All of the 'Ealing Comedies' series of films are well-known and well-loved. But 'The Titfield Thunderbolt', released in colour in 1953, is surely one of the most affectionately remembered. This is partly because of the use of a genuinely old locomotive called 'Lion' which, for the benefit of the film, was renamed 'The Titfield Thunderbolt' and turned out in a fairly striking livery.
In the 1950s, I think I saw the film four times in the cinema so, even at that tender age, perhaps my later association with railway preservation could have been predicted. In fact, it was not until I was in my mid-40s that I actually got involved in preservation, first becoming a member of 'Lion's' Supporters Club, the Old Locomotive Committee (OLCO) and later becoming involved with a number of railways and preservation initiatives.
The film's gentle, but witty, screenplay from T.E.B. Clarke was supposedly inspired by volunteers having taken over the running of the Talyllyn Railway which, in 1951, became "The World's First Preserved Railway".
My favourite dialogue from the film comes when the Vicar declares that they must not allow the Titfield line to be closed and the Town Clerk replies that they closed the historic Canterbury and Whitstable line. With full ecclesiastical gravity, the Vicar retorts:-
"Perhaps there were not men of sufficient faith in Canterbury".
There's more about the film in an article on Wikipedia.
From time-to-time the film is still repeated on television and I'm glad to report that it's still available on DVD.
The film screenplay was adapted as a stage play by Philip Goulding and in 2005 a professional stage production of 'The Titfield Thunderbolt' toured theatres in Horncastle, Coventry, Windsor and Eastbourne. It was great fun but nothing like the film, of course. I saw the production in Coventry with the Old Locomotive Committee (OLCO) President and his wife and my review (below) first appeared in the OLCO newsletter 'Lionsheart'.
by our occasional drama critic, Jan Ford
No, there's not been much call for a drama critic in OLCO. But when 'The Titfield Thunderbolt' is adapted for the theatre, we had to check it out.
How can you adapt one of the best of the Ealing Comedy Films for the stage? Well, the 'Telegraph' drama critic Charles Spencer, having seen the production at Hornchurch, commented "You can't, but you can have a lot of fun in trying". His review encouraged me to see the staging in Coventry.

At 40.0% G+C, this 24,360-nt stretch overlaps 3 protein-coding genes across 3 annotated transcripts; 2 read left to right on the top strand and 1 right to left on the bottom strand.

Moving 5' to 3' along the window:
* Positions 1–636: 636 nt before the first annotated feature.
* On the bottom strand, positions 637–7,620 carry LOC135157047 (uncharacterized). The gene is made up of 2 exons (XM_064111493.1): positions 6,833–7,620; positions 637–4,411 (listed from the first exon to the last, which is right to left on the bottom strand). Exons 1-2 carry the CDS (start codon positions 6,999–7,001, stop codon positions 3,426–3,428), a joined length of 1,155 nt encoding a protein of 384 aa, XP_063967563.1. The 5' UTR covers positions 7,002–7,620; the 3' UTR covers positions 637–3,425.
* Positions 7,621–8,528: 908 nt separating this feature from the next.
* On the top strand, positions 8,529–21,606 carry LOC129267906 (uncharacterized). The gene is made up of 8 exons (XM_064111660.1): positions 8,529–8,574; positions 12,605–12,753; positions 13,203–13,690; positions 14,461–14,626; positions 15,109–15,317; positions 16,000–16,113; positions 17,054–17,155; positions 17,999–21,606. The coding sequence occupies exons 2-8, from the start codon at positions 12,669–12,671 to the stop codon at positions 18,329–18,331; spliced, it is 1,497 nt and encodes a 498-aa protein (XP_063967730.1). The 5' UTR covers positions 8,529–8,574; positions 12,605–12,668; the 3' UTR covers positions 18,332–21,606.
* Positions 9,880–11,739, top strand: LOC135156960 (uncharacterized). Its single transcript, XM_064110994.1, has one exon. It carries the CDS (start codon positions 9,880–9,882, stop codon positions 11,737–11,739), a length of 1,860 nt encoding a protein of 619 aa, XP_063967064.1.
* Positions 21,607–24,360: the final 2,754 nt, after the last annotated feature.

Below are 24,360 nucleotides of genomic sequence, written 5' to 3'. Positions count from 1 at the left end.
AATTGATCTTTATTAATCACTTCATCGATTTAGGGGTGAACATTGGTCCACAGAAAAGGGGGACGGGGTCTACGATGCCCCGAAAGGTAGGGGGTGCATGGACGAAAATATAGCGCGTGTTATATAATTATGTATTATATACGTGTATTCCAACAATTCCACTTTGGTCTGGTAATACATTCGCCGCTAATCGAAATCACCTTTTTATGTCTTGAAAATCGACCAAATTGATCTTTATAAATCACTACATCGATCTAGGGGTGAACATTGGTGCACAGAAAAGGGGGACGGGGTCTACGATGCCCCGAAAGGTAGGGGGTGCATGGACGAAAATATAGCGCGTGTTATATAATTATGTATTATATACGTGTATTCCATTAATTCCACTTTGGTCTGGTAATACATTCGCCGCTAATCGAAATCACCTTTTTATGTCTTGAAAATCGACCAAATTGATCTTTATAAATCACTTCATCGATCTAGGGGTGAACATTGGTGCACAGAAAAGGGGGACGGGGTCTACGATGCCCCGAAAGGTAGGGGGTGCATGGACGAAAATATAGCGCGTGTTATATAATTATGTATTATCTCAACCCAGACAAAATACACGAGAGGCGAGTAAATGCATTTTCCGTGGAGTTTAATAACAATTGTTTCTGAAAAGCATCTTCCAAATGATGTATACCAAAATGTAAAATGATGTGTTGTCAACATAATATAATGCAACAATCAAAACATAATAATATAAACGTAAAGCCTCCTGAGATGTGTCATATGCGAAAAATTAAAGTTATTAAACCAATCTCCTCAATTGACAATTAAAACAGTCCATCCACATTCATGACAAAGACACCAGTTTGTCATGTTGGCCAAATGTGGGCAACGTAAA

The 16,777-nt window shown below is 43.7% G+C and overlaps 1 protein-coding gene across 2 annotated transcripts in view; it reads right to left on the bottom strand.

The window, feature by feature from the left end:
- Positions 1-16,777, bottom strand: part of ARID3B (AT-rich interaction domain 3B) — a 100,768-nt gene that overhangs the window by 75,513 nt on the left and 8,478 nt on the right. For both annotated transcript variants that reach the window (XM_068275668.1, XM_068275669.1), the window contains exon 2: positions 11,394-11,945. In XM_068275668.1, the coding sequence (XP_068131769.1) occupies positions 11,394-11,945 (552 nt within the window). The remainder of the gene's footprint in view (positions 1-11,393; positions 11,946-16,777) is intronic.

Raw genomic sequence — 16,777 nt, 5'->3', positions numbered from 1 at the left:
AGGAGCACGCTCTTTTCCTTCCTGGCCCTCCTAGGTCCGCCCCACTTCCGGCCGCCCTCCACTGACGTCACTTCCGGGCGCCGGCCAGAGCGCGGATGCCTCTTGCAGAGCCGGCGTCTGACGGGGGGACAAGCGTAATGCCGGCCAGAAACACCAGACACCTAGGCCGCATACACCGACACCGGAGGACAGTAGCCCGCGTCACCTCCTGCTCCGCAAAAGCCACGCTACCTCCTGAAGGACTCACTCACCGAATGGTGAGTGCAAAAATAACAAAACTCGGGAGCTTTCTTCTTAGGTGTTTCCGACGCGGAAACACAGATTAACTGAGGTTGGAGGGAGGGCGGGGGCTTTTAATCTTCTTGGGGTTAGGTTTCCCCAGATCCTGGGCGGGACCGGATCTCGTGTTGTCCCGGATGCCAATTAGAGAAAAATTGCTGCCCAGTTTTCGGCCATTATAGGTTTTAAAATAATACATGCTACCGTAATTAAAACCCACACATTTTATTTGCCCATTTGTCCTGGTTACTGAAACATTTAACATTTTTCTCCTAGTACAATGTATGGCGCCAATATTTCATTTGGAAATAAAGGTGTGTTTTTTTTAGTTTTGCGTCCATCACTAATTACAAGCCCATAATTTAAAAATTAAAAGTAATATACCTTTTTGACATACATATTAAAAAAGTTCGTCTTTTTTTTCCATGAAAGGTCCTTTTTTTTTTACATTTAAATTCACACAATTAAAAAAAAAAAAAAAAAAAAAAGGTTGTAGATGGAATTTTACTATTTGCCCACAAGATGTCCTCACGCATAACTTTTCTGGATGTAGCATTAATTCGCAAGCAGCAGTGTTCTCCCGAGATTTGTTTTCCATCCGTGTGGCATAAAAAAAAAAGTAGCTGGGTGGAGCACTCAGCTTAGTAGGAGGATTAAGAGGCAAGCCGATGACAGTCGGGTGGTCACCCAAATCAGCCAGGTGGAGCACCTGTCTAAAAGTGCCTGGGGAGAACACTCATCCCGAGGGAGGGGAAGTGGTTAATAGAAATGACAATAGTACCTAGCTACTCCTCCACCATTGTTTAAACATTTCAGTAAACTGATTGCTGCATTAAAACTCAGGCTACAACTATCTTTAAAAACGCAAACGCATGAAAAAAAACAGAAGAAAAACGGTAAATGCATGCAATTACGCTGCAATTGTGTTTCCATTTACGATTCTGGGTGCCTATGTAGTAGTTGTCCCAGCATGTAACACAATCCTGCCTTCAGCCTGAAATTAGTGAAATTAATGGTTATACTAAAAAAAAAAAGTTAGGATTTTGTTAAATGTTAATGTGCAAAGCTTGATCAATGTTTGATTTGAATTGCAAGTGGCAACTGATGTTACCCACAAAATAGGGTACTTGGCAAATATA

It's a strange mixture of the familiar and the new. Chunks of dialogue taken straight from the screenplay, interspersed with all sorts of plotlines not in the original, yet all done with such apparent affection that it remains true to the spirit of the original.
The original John Gregson role, Squire Chesterford, is transformed into Lady Edna Chesterford, played in "jolly hockeysticks" mode by Kate O'Mara. The Reverend Weech becomes much younger, as played by Steven Pinder and the Union Representative at the Enquiry, Mr. Coggett becomes Miss Coggett. A number of these changes are predicated by the multiple roles adopted by the actors – five actors cope with fourteen roles, involving some amusing on-stage quick-changes. The sheer gusto and good nature of the cast soon dispels any thoughts of wobbly sets or improbable plotting.
The short season (Hornchurch, Coventry, Windsor and Eastbourne) is now finished but, if there is another season, and I certainly hope that there will be, I strongly recommend that you check it out for yourselves.
I believe the stage play has since become a popular choice with dramatic societies. At the time of writing, I've just learnt that Southport Dramatic Club have a production running from 27th January 2012 to 4th February 2012 and I'm delighted to copy their playbill below:-
There are a number of articles in my blog about the locomotive that starred as 'The Titfield Thunderbolt' and the locomotive's "Supporters' Club", OLCO. You can find them here.